Thursday, July 08, 2010

An Introduction to Conceptual Art

A few days ago we (here in the States, anyway) celebrated the birth of our nation 234 years ago.

Though, there is one fact we tend to overlook. July 5th, 1776, most of the citizens in the United States awoke as subjects of the crown. Only a handful of guys, who were present in the room during the signing of the Declaration of Independence in Philadelphia, awoke with hearts lightened with the murky vision of what America might look like (as well as a lump in their throat for the potential penalty worthy of treason: beheading).

Actual independence as a nation state did not come until the Treaty of Paris in September of 1783. Or, some might argue it didn't come until January of 1784, when our Continental Congress was able to ratify it, or April of 1784 when the British King did the same. But, as true Americans, we celebrate our initiatives, not the initiatives of those aided by the French (thanks during the Revolution, BTW), or the blessings and acceptance of foreign kings. It's like celebrating budget surpluses (which are projected).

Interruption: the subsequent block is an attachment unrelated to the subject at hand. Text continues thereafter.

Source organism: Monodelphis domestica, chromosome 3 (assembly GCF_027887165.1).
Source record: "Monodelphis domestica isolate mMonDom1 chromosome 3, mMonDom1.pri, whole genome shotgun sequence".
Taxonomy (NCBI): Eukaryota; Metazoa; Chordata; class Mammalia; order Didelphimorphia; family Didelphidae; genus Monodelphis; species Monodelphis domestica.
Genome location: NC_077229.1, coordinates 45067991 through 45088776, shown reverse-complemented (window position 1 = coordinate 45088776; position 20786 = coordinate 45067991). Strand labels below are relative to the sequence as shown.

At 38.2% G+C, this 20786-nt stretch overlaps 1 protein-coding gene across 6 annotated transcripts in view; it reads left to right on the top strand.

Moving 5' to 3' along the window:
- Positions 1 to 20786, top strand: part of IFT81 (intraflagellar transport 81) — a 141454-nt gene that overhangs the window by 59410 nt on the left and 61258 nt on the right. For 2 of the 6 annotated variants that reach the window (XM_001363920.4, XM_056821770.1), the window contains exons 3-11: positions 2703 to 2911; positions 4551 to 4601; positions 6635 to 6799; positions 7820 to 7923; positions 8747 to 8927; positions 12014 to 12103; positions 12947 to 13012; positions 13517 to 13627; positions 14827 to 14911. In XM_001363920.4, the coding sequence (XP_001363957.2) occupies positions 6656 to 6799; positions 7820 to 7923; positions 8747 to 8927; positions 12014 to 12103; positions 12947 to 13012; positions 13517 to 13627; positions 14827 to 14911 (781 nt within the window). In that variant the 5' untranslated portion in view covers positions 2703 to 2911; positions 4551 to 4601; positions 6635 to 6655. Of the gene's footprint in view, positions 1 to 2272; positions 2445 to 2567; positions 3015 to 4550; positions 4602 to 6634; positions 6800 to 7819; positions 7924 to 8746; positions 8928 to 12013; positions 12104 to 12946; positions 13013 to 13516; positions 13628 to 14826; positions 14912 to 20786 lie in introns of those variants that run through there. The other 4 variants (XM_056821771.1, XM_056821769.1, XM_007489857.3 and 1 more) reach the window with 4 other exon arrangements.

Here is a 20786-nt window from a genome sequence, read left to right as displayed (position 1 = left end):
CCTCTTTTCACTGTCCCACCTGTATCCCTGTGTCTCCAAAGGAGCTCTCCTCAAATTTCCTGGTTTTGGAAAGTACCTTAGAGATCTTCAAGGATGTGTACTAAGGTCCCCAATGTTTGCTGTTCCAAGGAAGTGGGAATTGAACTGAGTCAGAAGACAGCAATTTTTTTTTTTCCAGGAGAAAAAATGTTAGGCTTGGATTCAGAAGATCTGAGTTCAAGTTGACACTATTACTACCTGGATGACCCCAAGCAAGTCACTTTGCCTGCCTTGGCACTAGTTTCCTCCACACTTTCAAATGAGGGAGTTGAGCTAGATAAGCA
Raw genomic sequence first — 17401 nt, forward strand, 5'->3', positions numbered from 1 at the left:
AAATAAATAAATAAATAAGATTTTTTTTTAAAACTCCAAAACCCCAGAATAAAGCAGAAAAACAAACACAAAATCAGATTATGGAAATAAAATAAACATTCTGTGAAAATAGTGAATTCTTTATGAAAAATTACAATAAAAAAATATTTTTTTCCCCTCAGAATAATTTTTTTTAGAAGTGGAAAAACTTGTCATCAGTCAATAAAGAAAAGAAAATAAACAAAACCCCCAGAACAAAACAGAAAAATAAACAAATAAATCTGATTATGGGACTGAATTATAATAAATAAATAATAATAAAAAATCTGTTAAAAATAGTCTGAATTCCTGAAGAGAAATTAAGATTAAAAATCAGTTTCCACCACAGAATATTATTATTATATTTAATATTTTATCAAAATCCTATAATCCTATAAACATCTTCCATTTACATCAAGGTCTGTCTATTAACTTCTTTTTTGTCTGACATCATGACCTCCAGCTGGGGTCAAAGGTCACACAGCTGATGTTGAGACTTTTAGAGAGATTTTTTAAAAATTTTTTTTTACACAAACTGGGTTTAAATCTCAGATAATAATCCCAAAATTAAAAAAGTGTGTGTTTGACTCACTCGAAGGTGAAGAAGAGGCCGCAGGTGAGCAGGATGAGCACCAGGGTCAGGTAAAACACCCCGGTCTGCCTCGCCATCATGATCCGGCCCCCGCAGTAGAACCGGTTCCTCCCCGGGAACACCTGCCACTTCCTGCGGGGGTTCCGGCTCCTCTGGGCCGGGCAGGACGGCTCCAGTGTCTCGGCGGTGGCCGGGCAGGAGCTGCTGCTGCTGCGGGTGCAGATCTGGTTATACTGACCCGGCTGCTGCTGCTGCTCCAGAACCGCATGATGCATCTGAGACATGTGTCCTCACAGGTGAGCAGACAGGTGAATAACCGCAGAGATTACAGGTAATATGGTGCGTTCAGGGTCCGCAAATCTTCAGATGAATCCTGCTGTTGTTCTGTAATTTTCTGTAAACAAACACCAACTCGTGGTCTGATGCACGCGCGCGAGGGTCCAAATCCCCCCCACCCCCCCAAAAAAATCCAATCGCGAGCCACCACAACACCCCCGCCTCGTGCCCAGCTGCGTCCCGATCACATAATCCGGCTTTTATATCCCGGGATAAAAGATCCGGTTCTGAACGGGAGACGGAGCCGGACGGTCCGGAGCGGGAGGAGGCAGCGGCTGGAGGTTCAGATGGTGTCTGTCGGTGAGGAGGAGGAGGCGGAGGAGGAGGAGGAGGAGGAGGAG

We celebrate the idea.

But, my question is, if it is possible to unify 300 million people around July 4th, 1776 as the birth of our nation, why is it so difficult to get even 1/10th that number of Americans to embrace some of the simplest conceptual works of art as "works of art."

Perhaps we should take up arms and fight it out for seven years. Though, as F.T. Marinetti discovered after his Futurist Manifesto, artists make lousy soldiers.

No comments: